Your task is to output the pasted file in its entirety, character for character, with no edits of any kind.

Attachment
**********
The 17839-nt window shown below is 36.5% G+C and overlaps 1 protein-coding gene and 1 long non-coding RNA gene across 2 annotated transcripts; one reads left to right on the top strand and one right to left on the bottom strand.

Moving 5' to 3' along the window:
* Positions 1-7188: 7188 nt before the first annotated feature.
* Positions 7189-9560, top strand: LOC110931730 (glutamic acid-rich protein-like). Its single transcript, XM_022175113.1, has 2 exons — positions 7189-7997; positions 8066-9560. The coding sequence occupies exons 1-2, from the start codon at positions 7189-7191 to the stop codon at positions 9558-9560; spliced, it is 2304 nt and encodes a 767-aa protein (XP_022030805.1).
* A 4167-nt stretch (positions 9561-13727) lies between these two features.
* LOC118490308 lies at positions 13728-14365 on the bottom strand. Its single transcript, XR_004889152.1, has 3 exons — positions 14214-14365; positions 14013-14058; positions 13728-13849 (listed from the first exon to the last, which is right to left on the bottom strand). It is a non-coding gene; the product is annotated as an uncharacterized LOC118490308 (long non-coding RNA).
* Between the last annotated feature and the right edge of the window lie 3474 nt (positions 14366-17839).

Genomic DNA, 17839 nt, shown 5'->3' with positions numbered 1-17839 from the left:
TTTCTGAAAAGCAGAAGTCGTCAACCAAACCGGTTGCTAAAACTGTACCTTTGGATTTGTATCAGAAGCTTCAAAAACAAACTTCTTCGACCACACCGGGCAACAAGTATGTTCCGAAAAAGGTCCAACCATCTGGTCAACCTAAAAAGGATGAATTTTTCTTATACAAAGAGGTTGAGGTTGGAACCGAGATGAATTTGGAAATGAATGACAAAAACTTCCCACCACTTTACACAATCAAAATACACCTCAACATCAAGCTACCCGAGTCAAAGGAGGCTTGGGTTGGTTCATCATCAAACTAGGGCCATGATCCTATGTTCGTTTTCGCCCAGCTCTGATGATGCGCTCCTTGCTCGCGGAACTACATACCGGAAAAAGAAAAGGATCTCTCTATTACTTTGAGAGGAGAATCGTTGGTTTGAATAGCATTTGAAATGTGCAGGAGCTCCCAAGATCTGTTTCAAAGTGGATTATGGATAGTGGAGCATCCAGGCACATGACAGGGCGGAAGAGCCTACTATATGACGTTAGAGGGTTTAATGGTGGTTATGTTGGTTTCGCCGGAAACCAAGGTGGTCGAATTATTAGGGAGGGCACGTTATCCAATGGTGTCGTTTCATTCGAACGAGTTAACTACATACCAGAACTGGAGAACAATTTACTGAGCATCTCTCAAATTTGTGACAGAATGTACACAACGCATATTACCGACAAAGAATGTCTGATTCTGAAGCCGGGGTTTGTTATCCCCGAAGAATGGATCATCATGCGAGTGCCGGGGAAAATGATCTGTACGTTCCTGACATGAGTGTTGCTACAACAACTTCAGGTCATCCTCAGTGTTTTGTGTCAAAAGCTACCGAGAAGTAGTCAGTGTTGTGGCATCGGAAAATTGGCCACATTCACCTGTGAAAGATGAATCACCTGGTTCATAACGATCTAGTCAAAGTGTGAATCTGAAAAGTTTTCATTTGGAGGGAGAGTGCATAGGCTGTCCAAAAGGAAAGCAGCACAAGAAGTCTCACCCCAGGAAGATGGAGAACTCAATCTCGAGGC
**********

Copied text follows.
The 17839-nt window shown below is 36.5% G+C and overlaps 1 protein-coding gene and 1 long non-coding RNA gene across 2 annotated transcripts; one reads left to right on the top strand and one right to left on the bottom strand.

Moving 5' to 3' along the window:
* Positions 1-7188: 7188 nt before the first annotated feature.
* Positions 7189-9560, top strand: LOC110931730 (glutamic acid-rich protein-like). Its single transcript, XM_022175113.1, has 2 exons — positions 7189-7997; positions 8066-9560. The coding sequence occupies exons 1-2, from the start codon at positions 7189-7191 to the stop codon at positions 9558-9560; spliced, it is 2304 nt and encodes a 767-aa protein (XP_022030805.1).
* A 4167-nt stretch (positions 9561-13727) lies between these two features.
* LOC118490308 lies at positions 13728-14365 on the bottom strand. Its single transcript, XR_004889152.1, has 3 exons — positions 14214-14365; positions 14013-14058; positions 13728-13849 (listed from the first exon to the last, which is right to left on the bottom strand). It is a non-coding gene; the product is annotated as an uncharacterized LOC118490308 (long non-coding RNA).
* Between the last annotated feature and the right edge of the window lie 3474 nt (positions 14366-17839).

Genomic DNA, 17839 nt, shown 5'->3' with positions numbered 1-17839 from the left:
TTTCTGAAAAGCAGAAGTCGTCAACCAAACCGGTTGCTAAAACTGTACCTTTGGATTTGTATCAGAAGCTTCAAAAACAAACTTCTTCGACCACACCGGGCAACAAGTATGTTCCGAAAAAGGTCCAACCATCTGGTCAACCTAAAAAGGATGAATTTTTCTTATACAAAGAGGTTGAGGTTGGAACCGAGATGAATTTGGAAATGAATGACAAAAACTTCCCACCACTTTACACAATCAAAATACACCTCAACATCAAGCTACCCGAGTCAAAGGAGGCTTGGGTTGGTTCATCATCAAACTAGGGCCATGATCCTATGTTCGTTTTCGCCCAGCTCTGATGATGCGCTCCTTGCTCGCGGAACTACATACCGGAAAAAGAAAAGGATCTCTCTATTACTTTGAGAGGAGAATCGTTGGTTTGAATAGCATTTGAAATGTGCAGGAGCTCCCAAGATCTGTTTCAAAGTGGATTATGGATAGTGGAGCATCCAGGCACATGACAGGGCGGAAGAGCCTACTATATGACGTTAGAGGGTTTAATGGTGGTTATGTTGGTTTCGCCGGAAACCAAGGTGGTCGAATTATTAGGGAGGGCACGTTATCCAATGGTGTCGTTTCATTCGAACGAGTTAACTACATACCAGAACTGGAGAACAATTTACTGAGCATCTCTCAAATTTGTGACAGAATGTACACAACGCATATTACCGACAAAGAATGTCTGATTCTGAAGCCGGGGTTTGTTATCCCCGAAGAATGGATCATCATGCGAGTGCCGGGGAAAATGATCTGTACGTTCCTGACATGAGTGTTGCTACAACAACTTCAGGTCATCCTCAGTGTTTTGTGTCAAAAGCTACCGAGAAGTAGTCAGTGTTGTGGCATCGGAAAATTGGCCACATTCACCTGTGAAAGATGAATCACCTGGTTCATAACGATCTAGTCAAAGTGTGAATCTGAAAAGTTTTCATTTGGAGGGAGAGTGCATAGGCTGTCCAAAAGGAAAGCAGCACAAGAAGTCTCACCCCAGGAAGATGGAGAACTCAATCTCGAGGC